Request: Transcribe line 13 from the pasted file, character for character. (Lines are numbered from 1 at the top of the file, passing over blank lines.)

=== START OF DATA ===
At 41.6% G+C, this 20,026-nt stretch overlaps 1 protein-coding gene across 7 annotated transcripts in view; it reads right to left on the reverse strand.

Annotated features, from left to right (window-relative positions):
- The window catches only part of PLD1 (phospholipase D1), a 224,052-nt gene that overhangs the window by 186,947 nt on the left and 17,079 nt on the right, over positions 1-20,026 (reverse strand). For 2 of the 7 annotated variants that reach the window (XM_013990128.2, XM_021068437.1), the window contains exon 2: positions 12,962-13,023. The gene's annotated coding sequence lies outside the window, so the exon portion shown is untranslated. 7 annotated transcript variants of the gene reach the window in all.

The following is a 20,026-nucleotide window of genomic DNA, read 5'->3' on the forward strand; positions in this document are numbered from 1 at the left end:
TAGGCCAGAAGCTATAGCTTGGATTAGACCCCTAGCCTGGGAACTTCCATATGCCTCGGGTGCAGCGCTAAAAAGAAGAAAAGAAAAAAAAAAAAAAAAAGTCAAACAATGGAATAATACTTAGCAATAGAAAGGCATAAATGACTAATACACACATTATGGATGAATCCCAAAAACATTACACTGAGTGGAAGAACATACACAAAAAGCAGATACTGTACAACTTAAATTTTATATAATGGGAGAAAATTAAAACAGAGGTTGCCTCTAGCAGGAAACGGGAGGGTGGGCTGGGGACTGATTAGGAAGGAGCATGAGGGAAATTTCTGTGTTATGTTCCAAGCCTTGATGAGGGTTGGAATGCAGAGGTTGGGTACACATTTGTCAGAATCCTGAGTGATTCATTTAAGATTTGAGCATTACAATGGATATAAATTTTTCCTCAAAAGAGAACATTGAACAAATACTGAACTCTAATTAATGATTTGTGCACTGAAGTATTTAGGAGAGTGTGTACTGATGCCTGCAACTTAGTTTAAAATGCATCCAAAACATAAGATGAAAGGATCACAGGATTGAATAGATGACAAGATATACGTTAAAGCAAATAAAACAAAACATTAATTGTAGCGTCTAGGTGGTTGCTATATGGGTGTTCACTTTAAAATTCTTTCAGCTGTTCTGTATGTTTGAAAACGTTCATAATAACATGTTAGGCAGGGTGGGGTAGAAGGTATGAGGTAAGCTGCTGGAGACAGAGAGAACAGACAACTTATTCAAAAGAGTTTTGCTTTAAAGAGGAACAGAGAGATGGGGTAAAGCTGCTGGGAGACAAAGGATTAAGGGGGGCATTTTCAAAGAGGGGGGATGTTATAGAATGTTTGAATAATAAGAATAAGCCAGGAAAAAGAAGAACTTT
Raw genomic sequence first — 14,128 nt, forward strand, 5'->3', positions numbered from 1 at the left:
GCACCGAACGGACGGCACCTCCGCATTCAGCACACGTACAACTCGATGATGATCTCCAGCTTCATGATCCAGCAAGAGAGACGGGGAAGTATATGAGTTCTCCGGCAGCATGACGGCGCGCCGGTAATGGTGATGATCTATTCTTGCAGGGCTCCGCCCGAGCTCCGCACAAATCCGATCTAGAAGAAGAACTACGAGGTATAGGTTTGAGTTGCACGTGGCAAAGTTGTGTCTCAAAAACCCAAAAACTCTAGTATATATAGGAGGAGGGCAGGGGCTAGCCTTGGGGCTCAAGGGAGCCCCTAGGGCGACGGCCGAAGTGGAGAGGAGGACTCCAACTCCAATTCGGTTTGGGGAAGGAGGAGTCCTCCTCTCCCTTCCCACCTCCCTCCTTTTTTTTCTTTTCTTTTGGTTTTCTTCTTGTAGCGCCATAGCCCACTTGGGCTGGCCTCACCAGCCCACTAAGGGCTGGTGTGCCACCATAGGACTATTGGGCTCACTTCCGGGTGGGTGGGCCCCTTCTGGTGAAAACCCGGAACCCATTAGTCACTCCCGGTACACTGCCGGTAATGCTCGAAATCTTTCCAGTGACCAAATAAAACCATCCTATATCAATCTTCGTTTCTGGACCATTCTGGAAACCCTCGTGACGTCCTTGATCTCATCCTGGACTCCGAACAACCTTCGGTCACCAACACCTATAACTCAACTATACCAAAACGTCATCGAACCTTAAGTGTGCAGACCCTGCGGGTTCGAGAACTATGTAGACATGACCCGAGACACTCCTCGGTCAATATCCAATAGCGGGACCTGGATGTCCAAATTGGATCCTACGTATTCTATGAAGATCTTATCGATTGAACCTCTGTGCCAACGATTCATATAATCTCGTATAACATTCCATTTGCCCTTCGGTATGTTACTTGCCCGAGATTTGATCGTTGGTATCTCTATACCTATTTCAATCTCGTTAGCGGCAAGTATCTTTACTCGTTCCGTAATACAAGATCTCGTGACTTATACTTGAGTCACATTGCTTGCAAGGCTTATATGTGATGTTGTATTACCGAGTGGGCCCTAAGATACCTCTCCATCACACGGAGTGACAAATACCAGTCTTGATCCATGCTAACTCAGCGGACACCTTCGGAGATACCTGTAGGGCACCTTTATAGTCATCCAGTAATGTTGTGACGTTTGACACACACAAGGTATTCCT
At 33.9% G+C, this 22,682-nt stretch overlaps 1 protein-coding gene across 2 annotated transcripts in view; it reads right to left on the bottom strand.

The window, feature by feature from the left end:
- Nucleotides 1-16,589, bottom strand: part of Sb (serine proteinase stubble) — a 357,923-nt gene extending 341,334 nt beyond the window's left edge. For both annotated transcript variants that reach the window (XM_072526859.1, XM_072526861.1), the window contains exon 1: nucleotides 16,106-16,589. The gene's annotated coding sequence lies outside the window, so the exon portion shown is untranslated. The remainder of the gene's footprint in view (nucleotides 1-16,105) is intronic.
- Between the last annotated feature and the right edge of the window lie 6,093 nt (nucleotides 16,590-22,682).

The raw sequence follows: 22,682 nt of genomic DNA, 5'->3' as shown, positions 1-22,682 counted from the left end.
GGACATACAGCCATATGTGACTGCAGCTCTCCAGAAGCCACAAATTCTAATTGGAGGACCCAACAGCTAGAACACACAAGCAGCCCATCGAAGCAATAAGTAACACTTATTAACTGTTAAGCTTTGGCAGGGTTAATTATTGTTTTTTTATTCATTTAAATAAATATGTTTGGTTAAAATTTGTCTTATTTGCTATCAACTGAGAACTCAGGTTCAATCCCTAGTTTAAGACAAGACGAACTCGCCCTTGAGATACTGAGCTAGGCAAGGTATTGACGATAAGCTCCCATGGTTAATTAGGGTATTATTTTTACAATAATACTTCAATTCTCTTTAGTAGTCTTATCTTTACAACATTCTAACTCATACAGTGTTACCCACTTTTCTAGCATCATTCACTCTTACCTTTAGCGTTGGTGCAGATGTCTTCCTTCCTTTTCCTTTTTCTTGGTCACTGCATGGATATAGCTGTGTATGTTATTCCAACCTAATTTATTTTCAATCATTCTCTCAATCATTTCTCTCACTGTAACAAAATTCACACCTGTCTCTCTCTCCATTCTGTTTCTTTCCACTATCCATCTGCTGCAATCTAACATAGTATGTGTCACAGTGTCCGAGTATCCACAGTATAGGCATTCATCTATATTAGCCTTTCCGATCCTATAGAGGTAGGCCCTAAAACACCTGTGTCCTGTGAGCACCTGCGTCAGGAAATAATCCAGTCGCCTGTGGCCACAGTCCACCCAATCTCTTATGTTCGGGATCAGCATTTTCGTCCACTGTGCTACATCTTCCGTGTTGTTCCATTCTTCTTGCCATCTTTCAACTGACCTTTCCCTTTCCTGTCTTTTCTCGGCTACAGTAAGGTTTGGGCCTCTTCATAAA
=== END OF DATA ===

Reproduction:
GGACATACAGCCATATGTGACTGCAGCTCTCCAGAAGCCACAAATTCTAATTGGAGGACCCAACAGCTAGAACACACAAGCAGCCCATCGAAGCAATAAGTAACACTTATTAACTGTTAAGCTTTGGCAGGGTTAATTATTGTTTTTTTATTCATTTAAATAAATATGTTTGGTTAAAATTTGTCTTATTTGCTATCAACTGAGAACTCAGGTTCAATCCCTAGTTTAAGACAAGACGAACTCGCCCTTGAGATACTGAGCTAGGCAAGGTATTGACGATAAGCTCCCATGGTTAATTAGGGTATTATTTTTACAATAATACTTCAATTCTCTTTAGTAGTCTTATCTTTACAACATTCTAACTCATACAGTGTTACCCACTTTTCTAGCATCATTCACTCTTACCTTTAGCGTTGGTGCAGATGTCTTCCTTCCTTTTCCTTTTTCTTGGTCACTGCATGGATATAGCTGTGTATGTTATTCCAACCTAATTTATTTTCAATCATTCTCTCAATCATTTCTCTCACTGTAACAAAATTCACACCTGTCTCTCTCTCCATTCTGTTTCTTTCCACTATCCATCTGCTGCAATCTAACATAGTATGTGTCACAGTGTCCGAGTATCCACAGTATAGGCATTCATCTATATTAGCCTTTCCGATCCTATAGAGGTAGGCCCTAAAACACCTGTGTCCTGTGAGCACCTGCGTCAGGAAATAATCCAGTCGCCTGTGGCCACAGTCCACCCAATCTCTTATGTTCGGGATCAGCATTTTCGTCCACTGTGCTACATCTTCCGTGTTGTTCCATTCTTCTTGCCATCTTTCAACTGACCTTTCCCTTTCCTGTCTTTTCTCGGCTACAGTAAGGTTTGGGCCTCTTCATAAA